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Your Social September

Give up a bit of online interaction for some more face-to-face connection instead

Disconnecting from technology to reconnect face to face sounds like a dream come true for luddites and a nightmare for the tech natives. Although technology exists to make our lives easier, it's essential to those who are visually impaired, those who have social anxiety issues and those seeking connections with the wider world.

I recently stumbled across social media posts from past friends in another town who were playing a free augmented reality game from Google called Ingress. This game allows you to use technology (free smartphone app) to get out in the real world, walk around and discover and potentially meet people using the same app. The game gravitates people to public places like libraries, parks and artworks or celebrations of human achievements. The Ingress community has grown to millions of active users where they have frequent face-to-face meet ups.

Sometimes we get carried away with our work and personal lives. We worry about our immediate issues and assume everyone else has no problems. Taking time out and talking to your parents, neighbours and friends (and I mean truly talking) can be a good thing.

If you're willing to give up a bit of online interaction for some more face-to-face connection instead, check out Social September and raise money for charity. In my spare time I run a small Twitter account where I share my weather observations round my postcode. Talking about the weather has opened up connections with others in the community and I've made some great friends who I wouldn't have otherwise met. With the storm season building, I doubt I'll be giving up social media this September. But I will pledge to talk more with people around me face-to-face.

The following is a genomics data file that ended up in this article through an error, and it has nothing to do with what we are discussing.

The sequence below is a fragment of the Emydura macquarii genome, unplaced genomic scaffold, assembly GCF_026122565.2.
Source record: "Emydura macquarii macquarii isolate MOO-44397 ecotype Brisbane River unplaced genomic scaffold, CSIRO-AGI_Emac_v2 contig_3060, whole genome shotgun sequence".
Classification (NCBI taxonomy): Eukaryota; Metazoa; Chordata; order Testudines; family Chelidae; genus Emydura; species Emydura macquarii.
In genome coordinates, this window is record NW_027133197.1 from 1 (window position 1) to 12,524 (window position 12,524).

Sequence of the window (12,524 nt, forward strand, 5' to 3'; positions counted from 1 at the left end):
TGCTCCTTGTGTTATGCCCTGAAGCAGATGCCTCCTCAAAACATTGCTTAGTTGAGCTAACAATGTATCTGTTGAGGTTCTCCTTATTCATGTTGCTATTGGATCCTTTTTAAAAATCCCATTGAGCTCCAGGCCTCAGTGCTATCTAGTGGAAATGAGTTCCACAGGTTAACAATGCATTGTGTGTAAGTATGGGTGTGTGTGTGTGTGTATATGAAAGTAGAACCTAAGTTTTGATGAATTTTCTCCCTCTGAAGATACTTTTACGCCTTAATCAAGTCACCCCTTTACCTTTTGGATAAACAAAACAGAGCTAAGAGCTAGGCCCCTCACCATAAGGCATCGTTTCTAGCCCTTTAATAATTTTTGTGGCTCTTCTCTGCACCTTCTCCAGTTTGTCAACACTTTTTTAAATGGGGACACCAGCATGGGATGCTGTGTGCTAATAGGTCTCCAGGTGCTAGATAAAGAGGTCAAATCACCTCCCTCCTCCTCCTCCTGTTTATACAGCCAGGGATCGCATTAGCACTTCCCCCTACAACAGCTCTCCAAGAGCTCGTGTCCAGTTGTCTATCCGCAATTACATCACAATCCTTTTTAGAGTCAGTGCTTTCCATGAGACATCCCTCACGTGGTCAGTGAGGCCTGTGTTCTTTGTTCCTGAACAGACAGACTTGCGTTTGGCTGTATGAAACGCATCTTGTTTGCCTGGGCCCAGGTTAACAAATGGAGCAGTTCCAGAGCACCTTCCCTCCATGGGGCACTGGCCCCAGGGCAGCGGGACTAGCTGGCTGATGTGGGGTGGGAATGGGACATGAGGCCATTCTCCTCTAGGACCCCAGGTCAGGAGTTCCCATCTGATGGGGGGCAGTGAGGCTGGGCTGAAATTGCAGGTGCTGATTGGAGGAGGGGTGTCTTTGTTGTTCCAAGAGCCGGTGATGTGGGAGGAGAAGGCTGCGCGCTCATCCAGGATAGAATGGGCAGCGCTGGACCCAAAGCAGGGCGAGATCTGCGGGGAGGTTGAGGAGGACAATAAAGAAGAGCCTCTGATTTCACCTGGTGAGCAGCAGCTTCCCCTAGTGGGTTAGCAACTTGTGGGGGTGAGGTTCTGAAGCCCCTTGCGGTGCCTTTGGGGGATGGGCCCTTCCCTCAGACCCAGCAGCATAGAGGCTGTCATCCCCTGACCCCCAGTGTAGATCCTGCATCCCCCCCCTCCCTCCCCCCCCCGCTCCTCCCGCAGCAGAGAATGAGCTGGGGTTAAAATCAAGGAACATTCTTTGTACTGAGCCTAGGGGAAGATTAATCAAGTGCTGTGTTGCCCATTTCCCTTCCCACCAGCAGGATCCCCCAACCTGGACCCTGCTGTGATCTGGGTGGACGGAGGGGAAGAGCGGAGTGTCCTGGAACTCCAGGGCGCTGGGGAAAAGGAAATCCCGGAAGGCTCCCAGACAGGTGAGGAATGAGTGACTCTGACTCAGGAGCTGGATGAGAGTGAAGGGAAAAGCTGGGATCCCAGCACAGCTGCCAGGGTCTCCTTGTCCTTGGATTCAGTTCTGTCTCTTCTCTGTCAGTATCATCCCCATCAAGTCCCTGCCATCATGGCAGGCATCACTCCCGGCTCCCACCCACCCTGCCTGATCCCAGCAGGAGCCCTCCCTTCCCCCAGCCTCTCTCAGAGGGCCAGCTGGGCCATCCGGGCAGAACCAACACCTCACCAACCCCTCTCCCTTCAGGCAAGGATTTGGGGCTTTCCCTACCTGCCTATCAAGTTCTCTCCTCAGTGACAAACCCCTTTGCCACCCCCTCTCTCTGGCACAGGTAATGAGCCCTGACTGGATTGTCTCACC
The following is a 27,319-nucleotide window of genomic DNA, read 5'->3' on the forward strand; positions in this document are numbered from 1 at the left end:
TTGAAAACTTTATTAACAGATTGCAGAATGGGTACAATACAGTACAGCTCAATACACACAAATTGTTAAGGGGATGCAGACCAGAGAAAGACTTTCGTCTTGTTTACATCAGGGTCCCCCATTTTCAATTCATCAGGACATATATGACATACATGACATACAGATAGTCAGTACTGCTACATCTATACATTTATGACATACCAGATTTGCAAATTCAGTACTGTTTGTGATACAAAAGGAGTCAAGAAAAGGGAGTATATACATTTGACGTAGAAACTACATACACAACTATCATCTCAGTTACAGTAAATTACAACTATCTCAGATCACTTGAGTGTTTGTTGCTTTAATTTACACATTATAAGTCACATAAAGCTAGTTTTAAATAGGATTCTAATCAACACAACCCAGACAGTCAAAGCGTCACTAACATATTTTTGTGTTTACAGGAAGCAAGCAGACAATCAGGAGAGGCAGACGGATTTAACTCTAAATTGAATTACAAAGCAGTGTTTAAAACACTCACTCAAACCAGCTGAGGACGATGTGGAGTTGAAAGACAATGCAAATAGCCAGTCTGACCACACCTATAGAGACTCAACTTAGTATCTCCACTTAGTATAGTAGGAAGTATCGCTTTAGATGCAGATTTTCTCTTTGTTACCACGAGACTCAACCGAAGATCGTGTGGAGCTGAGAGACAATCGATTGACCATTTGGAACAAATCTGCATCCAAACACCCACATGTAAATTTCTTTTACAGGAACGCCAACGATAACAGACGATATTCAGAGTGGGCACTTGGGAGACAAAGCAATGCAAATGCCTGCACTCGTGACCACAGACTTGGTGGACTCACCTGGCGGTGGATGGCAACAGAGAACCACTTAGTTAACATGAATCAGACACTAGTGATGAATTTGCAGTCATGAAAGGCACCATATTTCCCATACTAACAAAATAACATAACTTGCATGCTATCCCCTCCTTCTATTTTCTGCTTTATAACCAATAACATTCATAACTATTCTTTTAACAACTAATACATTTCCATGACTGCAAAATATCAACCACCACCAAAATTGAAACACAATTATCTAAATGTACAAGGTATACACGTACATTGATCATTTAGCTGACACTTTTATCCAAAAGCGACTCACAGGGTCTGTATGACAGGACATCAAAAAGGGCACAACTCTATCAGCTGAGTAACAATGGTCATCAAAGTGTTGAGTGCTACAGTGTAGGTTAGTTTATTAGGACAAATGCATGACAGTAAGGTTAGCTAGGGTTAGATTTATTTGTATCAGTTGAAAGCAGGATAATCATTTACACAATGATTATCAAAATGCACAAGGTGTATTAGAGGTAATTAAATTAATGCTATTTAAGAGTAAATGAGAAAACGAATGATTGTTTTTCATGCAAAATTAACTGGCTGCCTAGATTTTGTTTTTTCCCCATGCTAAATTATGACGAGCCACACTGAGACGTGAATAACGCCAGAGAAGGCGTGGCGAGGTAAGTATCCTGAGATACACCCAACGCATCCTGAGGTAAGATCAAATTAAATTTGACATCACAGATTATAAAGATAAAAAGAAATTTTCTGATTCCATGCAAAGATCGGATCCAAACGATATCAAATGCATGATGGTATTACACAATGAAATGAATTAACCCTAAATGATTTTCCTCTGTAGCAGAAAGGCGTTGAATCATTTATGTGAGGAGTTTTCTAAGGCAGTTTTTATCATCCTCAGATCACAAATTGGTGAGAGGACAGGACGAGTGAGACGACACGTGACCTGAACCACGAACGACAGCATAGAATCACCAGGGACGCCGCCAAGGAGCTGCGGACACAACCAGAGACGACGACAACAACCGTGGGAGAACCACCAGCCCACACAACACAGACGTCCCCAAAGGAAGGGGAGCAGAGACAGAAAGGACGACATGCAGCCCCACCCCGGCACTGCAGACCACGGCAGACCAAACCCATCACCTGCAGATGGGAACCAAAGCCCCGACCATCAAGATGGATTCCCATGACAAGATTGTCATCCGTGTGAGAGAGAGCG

Also, for those wanting to connect with the outside without using technology there are always volunteer community groups looking for new peeps.

As a general observation, the wider public has embraced technology use, especially smartphones, to an extreme. People are using them everywhere; either reading the news, chatting with friends or just swapping cat photos. You can even do a lot of your TAFE studies online. But where possible, don't be afraid to say "hello" to strangers of any age or demographic. You may get a strange look and no reply. But if you're lucky, you may have a quick chat and get to know something about someone else's life. This can also build confidence which can help you in your next job interview or meeting. Confidence and presence comes from experience via communication.

So, who's going to get a bit more social this September?